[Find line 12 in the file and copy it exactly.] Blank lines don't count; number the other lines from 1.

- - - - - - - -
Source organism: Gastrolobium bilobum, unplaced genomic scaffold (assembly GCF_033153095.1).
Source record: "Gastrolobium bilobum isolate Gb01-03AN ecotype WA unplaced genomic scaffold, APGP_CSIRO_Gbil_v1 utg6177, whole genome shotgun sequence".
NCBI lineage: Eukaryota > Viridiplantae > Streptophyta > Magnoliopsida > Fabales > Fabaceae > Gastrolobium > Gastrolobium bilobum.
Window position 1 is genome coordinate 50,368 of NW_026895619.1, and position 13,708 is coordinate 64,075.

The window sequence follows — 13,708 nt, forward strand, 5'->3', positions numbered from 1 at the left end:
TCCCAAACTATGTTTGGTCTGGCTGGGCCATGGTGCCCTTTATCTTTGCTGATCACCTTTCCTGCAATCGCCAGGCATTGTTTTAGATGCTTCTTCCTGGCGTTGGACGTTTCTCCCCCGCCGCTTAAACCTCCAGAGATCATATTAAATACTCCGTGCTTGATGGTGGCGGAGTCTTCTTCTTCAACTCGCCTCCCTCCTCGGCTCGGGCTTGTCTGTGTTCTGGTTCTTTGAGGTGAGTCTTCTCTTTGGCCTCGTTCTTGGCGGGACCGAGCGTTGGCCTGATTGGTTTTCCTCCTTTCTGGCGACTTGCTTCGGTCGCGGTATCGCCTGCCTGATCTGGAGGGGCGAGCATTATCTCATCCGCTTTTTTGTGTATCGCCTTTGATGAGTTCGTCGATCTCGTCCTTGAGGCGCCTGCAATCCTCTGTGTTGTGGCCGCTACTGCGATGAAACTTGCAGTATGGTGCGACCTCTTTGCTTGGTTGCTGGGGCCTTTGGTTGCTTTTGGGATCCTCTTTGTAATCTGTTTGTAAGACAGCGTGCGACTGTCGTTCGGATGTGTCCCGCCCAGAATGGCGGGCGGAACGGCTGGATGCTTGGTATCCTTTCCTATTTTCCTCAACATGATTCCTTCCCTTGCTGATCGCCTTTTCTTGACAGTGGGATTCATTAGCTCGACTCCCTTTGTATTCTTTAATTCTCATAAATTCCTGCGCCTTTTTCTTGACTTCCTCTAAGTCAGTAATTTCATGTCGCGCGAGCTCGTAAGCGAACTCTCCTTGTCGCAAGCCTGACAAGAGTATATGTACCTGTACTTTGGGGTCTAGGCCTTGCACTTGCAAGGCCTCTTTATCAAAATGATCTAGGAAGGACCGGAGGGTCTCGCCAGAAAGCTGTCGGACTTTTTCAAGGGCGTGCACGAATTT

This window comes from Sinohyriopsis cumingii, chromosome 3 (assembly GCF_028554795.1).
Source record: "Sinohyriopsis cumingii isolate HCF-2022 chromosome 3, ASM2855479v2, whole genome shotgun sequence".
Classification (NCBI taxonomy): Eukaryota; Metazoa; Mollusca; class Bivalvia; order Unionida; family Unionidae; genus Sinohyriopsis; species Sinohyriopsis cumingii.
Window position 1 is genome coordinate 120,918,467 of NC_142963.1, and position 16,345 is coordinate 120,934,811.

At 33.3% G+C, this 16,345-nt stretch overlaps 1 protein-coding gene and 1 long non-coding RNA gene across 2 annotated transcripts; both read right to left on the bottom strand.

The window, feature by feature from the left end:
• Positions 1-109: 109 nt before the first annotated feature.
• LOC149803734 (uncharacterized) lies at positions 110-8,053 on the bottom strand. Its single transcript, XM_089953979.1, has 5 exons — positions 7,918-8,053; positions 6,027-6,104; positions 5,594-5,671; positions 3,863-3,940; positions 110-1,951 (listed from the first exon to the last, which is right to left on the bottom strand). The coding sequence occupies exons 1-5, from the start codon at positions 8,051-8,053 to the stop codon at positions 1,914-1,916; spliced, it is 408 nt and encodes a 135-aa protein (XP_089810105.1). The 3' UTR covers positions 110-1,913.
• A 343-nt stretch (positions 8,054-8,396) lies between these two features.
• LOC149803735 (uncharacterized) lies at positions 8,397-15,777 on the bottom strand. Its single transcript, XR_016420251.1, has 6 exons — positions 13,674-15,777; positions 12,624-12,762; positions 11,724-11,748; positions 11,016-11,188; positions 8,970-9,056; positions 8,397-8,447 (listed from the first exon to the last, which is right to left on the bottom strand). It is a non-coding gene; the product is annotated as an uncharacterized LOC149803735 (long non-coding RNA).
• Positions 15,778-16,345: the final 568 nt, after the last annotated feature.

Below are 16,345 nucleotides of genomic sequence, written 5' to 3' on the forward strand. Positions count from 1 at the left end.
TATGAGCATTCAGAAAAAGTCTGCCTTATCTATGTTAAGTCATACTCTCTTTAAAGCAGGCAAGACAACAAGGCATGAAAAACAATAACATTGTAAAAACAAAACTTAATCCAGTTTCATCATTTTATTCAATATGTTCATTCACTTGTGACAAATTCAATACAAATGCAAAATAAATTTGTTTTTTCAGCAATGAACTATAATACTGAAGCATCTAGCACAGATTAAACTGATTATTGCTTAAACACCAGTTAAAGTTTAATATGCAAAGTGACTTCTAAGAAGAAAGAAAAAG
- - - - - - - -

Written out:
The window, feature by feature from the left end: